San Antonio — The Progressive Retailers Organization was at the Westin La Cantera Hill Coun
Cordless-phone vendors will try to beat back declining unit and dollar sales at next month's CES by embracing two rival telecommunications technologies — Voice over Internet Protocol (VoIP) and cellular — more firmly than ever.
While cordless vendors have long acknowledged the impact of mobile phones on handset designs and styles, cordless feature sets will borrow heavily from cellular competition. Several major manufacturers, for example, will incorporate for the first time — or expand their selection of products — with downloadable ringtones, large color LCD screens, icon-based menus, photo caller ID and slim form factors.
Cordless vendors will also take the next logical step by integrating cellular phones directly into landline products, as Thomson recently did with its RCA-branded cellphone docking station (see TWICE, Dec. 6, p. 43). Several other cordless manufacturers will offer products with a similar ability to place cellular and landline calls using a multi-handset cordless phone system, albeit with several differences in how the two technologies connect.
Cordless dealers will also embrace rapidly emerging VoIP technology. Although the technology exploded into the retail market this year, it has done so on the backs of data equipment such as modems, terminal adapters and Internet routers from traditional data suppliers such as D-Link, Motorola, Netgear and Linksys, among others.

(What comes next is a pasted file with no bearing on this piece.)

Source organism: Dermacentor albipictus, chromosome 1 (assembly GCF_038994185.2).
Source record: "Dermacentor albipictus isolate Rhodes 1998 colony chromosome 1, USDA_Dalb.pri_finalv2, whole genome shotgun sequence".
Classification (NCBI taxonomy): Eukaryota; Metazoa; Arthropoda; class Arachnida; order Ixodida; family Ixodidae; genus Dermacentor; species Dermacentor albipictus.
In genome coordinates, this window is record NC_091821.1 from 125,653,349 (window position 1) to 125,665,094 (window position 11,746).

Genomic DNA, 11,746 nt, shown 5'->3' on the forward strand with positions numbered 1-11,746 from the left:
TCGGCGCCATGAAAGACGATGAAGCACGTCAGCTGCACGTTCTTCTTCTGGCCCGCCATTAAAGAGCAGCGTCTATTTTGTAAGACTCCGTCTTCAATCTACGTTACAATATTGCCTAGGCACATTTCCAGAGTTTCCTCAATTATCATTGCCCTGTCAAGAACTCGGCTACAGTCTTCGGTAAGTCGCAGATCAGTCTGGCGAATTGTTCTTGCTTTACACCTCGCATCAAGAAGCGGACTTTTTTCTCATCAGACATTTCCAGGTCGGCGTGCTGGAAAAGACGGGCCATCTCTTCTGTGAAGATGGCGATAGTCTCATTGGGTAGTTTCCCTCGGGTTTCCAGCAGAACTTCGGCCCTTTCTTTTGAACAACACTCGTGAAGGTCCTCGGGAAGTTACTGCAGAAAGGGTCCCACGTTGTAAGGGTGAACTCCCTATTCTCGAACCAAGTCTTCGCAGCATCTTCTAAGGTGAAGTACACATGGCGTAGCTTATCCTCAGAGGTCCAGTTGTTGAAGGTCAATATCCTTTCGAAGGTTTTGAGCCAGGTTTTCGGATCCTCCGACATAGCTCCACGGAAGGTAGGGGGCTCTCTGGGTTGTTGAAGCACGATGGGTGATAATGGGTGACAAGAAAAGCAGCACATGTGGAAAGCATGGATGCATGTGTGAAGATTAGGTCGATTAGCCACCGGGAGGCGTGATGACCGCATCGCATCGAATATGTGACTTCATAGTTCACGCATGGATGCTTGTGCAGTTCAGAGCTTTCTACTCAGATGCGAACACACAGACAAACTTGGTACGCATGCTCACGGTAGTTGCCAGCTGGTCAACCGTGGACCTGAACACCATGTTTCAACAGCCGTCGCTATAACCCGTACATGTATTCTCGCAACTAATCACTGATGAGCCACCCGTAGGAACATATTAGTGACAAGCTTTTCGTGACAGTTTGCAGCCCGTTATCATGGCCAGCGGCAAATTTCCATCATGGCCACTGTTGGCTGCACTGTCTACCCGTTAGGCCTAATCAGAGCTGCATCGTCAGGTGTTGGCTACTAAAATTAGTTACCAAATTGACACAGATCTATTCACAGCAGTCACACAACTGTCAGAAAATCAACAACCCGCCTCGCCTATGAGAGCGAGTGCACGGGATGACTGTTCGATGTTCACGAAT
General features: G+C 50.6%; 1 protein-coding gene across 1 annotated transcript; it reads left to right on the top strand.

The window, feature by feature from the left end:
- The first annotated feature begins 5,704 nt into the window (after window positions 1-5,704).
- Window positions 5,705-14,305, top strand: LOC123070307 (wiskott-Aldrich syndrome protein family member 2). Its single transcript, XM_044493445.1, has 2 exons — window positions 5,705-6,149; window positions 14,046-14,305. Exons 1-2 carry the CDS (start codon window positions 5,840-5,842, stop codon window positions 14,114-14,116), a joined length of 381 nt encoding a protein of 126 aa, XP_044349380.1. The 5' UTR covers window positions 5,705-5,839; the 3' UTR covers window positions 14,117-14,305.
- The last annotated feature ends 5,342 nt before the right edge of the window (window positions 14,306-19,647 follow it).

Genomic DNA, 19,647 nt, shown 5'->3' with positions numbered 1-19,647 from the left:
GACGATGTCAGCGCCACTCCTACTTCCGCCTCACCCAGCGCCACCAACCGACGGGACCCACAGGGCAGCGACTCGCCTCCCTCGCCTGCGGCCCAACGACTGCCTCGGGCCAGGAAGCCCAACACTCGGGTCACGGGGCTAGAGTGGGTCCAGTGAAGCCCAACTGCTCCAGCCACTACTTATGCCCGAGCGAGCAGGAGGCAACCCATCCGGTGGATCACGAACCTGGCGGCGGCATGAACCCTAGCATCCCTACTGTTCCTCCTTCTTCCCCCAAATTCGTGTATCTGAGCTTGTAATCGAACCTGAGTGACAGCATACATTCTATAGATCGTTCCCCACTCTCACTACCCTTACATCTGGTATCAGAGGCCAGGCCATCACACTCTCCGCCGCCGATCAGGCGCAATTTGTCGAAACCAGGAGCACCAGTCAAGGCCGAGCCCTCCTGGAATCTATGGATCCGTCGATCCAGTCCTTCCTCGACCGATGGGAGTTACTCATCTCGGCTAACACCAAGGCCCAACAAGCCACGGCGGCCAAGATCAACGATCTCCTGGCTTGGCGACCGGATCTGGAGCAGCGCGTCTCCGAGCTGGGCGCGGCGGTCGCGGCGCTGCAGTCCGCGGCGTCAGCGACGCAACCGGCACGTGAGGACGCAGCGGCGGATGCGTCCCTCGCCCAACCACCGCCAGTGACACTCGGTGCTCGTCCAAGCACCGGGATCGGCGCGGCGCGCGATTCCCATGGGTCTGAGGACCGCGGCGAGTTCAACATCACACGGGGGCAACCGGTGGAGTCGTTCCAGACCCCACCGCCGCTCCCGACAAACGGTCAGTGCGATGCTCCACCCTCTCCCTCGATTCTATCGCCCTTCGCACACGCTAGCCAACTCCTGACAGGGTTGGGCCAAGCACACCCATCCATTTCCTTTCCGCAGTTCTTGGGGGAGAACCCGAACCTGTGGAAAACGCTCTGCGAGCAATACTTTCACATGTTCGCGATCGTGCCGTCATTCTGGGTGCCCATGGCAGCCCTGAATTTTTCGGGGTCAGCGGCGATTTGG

In 2005, cordless makers will dive into the VoIP equipment market. Uniden has already announced plans to demonstrate a multi-handset system with the analog-to-digital terminal adapter built into the base station. The company will demonstrate its VoIP solution at the show using its two-line TRU5885 5.8GHz digital system connected to a cable modem and delivering VoIP calling to its accessory handsets.
Uniden's CEO Al Silverberg said the company is currently evaluating potential VoIP service-provider partners. Uniden has a strategic VoIP partnership with circuit board maker Centillium Communications, which is a member of AT&T's VoIP Innovation and Interoperability Program, but Uniden has not formally announced a partnership with AT&T.
Some manufacturers will come to CES with VoIP partnerships in hand. Their cordless VoIP phones will be preprogrammed to access a specific VoIP network. Other companies will demonstrate the technology without formally tying the knot with a service provider.
While vendors will increase their 5.8GHz analog and digital lineups, the show will sound a close-to-final death knell for 900MHz products. Many leading vendors will either discontinue their 900MHz product lines in 2005 or retain a single price leader model for value retailers.
As a result, vendors will center on the higher priced 2.4GHz digital phones, 5.8GHz analog and digital phones, and multi-handset bundles.